only 5'4" tall, James Abbott McNeill Whistler (1834 - 1903) was
a giant in the art world. Whistler was an acclaimed etcher, a controversial
painter, and an outspoken advocate of "art for art's sake."
He stood up to his critics and refined "the gentle art of making
enemies." Born in Massachusetts, Whistler spent several years of
his childhood in St. Petersburg, Russia. After dropping out of West
Point, he left the U.S. to study art in Paris and London. He continued
to challenge the status quo of the Victorian art world. Whistler was,
foremost, a quintessential American artist, though he never returned
to his homeland, and died in London at age 69.
What did he paint? What was his style? How did he revolutionize the
art world? What impact did he have on his contemporaries and artists
of future generations? What is his legacy? With this exhibition, the
DIA offers answers to all of these questions and more.
This exhibition was organized as After Whistler: The Artist and
His Influence on American Painting by the High Museum of Art in
Atlanta. When it came to Detroit, however, it was re-titled more succinctly
to American Attitude: Whistler & His Followers. As you might
guess, "American Attitude" is the keynote of this show. Whistler
and his style is the common thread linking the displayed artwork, consisting
of 63 works (13 by Whistler and 50 by other American painters).
The DIA curatorial team did excellent work by preparing 6 galleries
with unique themes and carefully chosen colors. The dimmer lighting
reminds us of lamplights used in Whistler's time. Whistler was said
to be the first to introduce white rooms and to do away with the elaborately
patterned wallpapers, in favor of plain walls with different color schemes.
He would no doubt have been pleased with this show's simple yet carefully
The information posted in the galleries and anecdotal stories provided
via the audio tour make the viewing experience all the more interesting.
The DIA devotes an impressive amount of attention to even the smallest
of details. For example, the shape of Whistler's famous butterfly insignia
is painted on the gallery walls to denote Whistler's paintings. The
color of the insignia changes from gallery to gallery based on the wall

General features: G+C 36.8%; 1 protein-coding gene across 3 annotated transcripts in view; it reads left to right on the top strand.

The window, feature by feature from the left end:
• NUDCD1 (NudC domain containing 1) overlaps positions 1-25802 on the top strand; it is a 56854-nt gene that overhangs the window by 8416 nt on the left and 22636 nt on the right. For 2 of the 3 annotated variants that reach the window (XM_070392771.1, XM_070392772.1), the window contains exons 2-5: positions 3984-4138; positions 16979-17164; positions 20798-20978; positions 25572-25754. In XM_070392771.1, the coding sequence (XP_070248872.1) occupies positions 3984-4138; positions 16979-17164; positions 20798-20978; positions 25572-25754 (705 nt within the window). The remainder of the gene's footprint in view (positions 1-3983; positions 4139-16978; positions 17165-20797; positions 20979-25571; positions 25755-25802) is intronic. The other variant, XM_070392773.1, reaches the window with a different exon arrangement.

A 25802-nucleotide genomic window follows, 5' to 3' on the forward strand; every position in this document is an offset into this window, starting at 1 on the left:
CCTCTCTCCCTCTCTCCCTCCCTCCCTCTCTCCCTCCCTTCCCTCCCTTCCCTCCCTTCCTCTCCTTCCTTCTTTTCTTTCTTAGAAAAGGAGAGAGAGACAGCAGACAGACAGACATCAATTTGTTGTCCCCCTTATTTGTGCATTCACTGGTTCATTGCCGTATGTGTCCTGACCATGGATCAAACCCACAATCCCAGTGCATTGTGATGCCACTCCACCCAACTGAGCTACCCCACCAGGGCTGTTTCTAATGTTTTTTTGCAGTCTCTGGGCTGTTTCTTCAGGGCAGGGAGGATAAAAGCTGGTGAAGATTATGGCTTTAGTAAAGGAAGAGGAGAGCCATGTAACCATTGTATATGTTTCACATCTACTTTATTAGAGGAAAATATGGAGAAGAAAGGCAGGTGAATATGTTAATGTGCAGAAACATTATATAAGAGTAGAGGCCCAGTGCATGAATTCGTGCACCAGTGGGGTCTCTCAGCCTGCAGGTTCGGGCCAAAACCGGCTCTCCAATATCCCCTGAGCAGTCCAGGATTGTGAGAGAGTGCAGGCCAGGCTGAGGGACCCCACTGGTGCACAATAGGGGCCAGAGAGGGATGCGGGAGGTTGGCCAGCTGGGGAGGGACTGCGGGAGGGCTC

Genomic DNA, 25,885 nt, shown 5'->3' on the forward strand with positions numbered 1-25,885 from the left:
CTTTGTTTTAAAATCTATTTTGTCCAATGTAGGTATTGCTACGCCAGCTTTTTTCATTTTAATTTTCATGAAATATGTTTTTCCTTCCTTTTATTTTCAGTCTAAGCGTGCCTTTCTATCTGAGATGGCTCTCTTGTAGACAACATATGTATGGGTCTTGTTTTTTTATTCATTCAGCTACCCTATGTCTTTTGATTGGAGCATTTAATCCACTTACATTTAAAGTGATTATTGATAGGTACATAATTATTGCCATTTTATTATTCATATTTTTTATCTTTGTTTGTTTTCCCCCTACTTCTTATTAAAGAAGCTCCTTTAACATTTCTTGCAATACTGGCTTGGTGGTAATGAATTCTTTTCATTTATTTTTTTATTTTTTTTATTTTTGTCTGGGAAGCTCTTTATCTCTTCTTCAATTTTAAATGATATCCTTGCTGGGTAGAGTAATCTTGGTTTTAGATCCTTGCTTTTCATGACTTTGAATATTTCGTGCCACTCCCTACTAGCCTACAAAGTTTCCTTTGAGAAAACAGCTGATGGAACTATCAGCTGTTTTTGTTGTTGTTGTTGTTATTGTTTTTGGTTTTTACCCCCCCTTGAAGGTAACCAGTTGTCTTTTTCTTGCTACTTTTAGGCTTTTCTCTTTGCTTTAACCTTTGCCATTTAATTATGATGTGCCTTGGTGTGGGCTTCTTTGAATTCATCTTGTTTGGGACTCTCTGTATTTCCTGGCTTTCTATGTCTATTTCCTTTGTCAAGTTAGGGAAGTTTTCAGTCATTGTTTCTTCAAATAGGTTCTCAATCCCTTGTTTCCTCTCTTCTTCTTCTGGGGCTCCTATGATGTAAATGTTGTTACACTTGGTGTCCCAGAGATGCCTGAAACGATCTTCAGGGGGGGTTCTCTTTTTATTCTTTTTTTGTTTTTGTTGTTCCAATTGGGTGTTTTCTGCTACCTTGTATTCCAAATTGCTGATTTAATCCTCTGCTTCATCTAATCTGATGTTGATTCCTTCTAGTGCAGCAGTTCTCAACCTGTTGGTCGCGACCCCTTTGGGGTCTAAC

color, just like Whistler selected an emblem color that was in harmony
with the painting. Another example of this attention to detail is the
notations about the frames. The viewers are provided with ample information
about the notable frames, such as those originally designed by the artists
or others. The frame of Thomas Dewing's Portrait of a Lady Holding
a Rose, 1912, designed by Stanford White, is one of the most beautiful
gilded frames I've ever seen.
first gallery's high ceiling and vast space are perfect for displaying
full-length portraits. The three of Whistler's paintings that set the
tone of this gallery are Symphony in White, No. 1: The White Girl,
1862, Arrangement in Black and Brown: The Fur Jacket, 1876, and
Arrangement in Grey: Portrait of the Painter, ca. 1872. The
White Girl inspired other artists to experiment with the same white-on-white
color scheme. Many artists appropriated The Fur Jacket's low
viewpoint, indistinct background, shallow picture space, somber palette,
and distinct pose (the model's back facing the viewer). William Merritt
Chase's portrait of Whistler, displayed right next to Whistler's self-portrait,
makes the subject look taller because it was painted from a low vantage
point. Whistler's Portrait of the Painter is in the permanent
collection of the DIA.
The second gallery's theme is Whistler and the Art of Asia. The gallery's
deep blue wall color is reminiscent of Whistler's famous Peacock Room.
Whistler's fascination with the Oriental artifact is clear in his Purple
and Rose: The Lange Lijzen of the Six Marks, 1864. Its gilded frame
bears six Chinese characters and a small swirl pattern. Whistler and
his contemporaries took special interest in exotic Chinese and Japanese
art objects. Something Oriental is depicted in all of the paintings
in this gallery, such as kimono, fan, screen, scroll, porcelain, stoneware,